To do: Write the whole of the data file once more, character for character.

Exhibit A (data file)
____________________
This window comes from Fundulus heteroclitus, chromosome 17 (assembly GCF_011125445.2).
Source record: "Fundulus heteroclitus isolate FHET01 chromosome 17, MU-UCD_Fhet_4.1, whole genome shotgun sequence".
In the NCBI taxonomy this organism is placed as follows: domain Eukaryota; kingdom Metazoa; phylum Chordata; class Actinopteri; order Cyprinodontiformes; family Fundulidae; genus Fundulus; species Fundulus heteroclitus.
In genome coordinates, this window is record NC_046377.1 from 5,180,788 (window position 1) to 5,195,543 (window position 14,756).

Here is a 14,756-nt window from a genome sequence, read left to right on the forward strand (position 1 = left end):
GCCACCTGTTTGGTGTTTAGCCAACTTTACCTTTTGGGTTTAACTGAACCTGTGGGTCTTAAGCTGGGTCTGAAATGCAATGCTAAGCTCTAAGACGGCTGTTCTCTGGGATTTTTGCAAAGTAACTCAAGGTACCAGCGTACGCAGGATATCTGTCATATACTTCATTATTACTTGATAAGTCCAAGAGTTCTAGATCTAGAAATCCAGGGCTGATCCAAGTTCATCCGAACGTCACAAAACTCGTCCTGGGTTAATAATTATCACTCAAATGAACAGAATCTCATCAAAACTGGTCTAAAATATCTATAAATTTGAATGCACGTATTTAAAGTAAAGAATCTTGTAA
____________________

This window comes from Fundulus heteroclitus, chromosome 17 (assembly GCF_011125445.2).
Source record: "Fundulus heteroclitus isolate FHET01 chromosome 17, MU-UCD_Fhet_4.1, whole genome shotgun sequence".
In the NCBI taxonomy this organism is placed as follows: domain Eukaryota; kingdom Metazoa; phylum Chordata; class Actinopteri; order Cyprinodontiformes; family Fundulidae; genus Fundulus; species Fundulus heteroclitus.
In genome coordinates, this window is record NC_046377.1 from 5,180,788 (window position 1) to 5,195,543 (window position 14,756).

Here is a 14,756-nt window from a genome sequence, read left to right on the forward strand (position 1 = left end):
GCCACCTGTTTGGTGTTTAGCCAACTTTACCTTTTGGGTTTAACTGAACCTGTGGGTCTTAAGCTGGGTCTGAAATGCAATGCTAAGCTCTAAGACGGCTGTTCTCTGGGATTTTTGCAAAGTAACTCAAGGTACCAGCGTACGCAGGATATCTGTCATATACTTCATTATTACTTGATAAGTCCAAGAGTTCTAGATCTAGAAATCCAGGGCTGATCCAAGTTCATCCGAACGTCACAAAACTCGTCCTGGGTTAATAATTATCACTCAAATGAACAGAATCTCATCAAAACTGGTCTAAAATATCTATAAATTTGAATGCACGTATTTAAAGTAAAGAATCTTGTAA